I decided to do a new version of the old menu I'd serve way back when, when they'd show up with all of their kids on Passover. That's based on my legendary "Savat Brei," a dish only my mother-in-law ever made. I've never seen such a recipe any place but in her culinary repertoire. Simply described, it's Chanukah potato latkes spread on both sides of a matza and fried. I call it "Savta Brei," because she called it "Matzah Brei," and Savta is the Hebrew for Grandmother, and my kids called her "Savta."
Decades ago, when I'd host my cousin's clan and we were all much younger and slimmer, I'd make the "latkes mush" out of grated or blenderized potatoes, onions, eggs, matzah meal, salt and pepper. But now that my cousin and I are the "savtot," plural for savta, I decided that we'd be better off with a new streamlined low carbohydrate version.
|Squash, carrot, celeriac and onion|
I substituted low carbohydrate vegetables, squash, carrot, celeriac and onion for the potatoes. Instead of hand-grating, I used the blender and a few eggs.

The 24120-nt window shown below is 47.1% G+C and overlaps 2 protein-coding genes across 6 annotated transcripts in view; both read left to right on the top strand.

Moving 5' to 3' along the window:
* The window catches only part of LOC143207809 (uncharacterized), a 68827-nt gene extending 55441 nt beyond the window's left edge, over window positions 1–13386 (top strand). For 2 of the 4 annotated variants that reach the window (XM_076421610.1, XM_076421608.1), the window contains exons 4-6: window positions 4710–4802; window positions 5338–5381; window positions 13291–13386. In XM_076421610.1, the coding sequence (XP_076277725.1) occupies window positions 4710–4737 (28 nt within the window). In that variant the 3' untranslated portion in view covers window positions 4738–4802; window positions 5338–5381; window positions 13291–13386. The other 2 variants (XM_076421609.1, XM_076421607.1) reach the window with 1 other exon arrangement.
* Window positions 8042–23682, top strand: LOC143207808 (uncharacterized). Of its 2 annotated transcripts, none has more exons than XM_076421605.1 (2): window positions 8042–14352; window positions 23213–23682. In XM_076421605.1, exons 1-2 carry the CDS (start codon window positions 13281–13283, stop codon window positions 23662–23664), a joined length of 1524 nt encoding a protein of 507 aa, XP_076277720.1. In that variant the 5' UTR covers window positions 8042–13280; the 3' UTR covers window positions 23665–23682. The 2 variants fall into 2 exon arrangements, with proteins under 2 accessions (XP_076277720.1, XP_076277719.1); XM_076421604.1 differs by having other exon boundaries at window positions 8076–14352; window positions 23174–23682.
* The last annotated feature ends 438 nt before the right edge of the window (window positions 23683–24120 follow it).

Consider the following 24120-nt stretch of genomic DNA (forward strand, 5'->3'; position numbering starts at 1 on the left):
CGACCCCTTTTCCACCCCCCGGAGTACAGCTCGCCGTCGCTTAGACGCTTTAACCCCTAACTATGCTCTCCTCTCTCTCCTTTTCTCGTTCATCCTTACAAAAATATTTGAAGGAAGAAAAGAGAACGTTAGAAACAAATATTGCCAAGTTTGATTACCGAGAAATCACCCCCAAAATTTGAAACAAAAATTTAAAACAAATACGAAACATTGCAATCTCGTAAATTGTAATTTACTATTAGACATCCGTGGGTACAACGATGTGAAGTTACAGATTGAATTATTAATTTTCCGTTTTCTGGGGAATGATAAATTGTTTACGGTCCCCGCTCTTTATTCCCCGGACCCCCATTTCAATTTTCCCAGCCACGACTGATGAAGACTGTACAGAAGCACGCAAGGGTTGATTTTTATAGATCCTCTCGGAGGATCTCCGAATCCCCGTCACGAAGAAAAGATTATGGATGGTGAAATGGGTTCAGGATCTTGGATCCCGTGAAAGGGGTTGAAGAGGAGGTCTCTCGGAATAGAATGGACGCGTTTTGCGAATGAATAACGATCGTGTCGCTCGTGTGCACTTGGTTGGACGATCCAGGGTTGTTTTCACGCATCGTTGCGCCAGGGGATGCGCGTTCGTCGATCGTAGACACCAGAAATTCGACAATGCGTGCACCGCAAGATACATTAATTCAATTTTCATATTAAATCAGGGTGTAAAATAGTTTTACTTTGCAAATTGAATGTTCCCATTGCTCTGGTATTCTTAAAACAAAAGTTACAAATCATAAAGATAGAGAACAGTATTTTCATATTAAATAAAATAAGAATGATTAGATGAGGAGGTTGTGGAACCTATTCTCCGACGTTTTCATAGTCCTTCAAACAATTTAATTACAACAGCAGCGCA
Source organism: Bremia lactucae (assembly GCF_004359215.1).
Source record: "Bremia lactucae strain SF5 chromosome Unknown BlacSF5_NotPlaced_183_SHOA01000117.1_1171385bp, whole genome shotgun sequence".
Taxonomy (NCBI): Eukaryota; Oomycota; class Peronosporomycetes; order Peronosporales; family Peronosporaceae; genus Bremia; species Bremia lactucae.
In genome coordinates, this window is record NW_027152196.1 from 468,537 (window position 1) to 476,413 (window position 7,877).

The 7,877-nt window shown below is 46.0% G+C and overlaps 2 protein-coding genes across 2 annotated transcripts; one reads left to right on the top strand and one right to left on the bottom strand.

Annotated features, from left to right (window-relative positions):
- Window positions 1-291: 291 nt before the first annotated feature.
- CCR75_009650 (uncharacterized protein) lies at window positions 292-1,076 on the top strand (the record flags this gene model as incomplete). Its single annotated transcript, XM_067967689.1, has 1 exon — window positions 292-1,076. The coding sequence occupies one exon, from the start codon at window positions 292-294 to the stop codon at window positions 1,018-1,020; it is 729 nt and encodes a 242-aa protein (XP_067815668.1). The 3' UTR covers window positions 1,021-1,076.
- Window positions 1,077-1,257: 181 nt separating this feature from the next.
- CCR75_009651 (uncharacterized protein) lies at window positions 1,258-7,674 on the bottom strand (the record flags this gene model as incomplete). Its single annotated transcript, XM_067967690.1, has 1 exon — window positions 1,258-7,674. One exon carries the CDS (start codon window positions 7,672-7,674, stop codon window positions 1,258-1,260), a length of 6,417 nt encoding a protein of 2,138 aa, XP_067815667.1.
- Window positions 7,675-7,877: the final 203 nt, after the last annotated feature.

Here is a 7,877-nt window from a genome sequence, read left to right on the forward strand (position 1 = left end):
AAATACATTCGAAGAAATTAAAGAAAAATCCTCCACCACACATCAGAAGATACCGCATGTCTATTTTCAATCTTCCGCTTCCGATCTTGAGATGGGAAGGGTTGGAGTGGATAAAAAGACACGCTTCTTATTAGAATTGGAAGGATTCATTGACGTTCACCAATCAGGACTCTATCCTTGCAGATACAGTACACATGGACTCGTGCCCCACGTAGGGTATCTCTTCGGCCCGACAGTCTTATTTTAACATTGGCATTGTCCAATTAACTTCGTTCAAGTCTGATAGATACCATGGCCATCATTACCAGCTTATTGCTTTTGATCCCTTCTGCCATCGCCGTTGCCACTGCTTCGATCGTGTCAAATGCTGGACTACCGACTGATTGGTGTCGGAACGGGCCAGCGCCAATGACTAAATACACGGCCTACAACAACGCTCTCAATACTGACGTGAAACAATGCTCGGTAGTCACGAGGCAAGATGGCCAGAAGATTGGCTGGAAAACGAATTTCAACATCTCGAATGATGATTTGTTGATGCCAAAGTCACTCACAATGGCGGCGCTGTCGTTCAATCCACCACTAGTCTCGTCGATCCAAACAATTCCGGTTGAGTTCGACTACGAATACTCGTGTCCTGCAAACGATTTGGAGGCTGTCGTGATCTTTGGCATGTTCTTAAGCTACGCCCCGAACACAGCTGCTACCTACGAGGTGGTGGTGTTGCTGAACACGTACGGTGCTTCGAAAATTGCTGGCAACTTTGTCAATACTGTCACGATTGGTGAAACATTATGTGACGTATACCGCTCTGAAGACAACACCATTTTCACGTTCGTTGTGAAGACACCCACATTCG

Then I mixed, adding, salt, pepper and matzah meal until it wasn't too runny. I heated up olive oil (the only oil I buy for Passover--but any vegetable oil can be used) in the big frying pan, coated both sides of the pieces of matzah with the mush and fried, turning over when cooked.
I served it with yogurt, but you can also use sour cream, apple sauce or even jam or honey if calories and sugar aren't your problem.
Of course, we can't ignore the fact that this does include matzah and matzah meal, but it did make a fun and filling meal and less/fewer glycemic carbohydrates than the traditional potato version. And of course we served it with a fresh salad. My guests loved it! The "mush" can also be baked into a kugel. I then add a bit of oil on top before baking. And the "mush" can also be fried or baked into "latkes."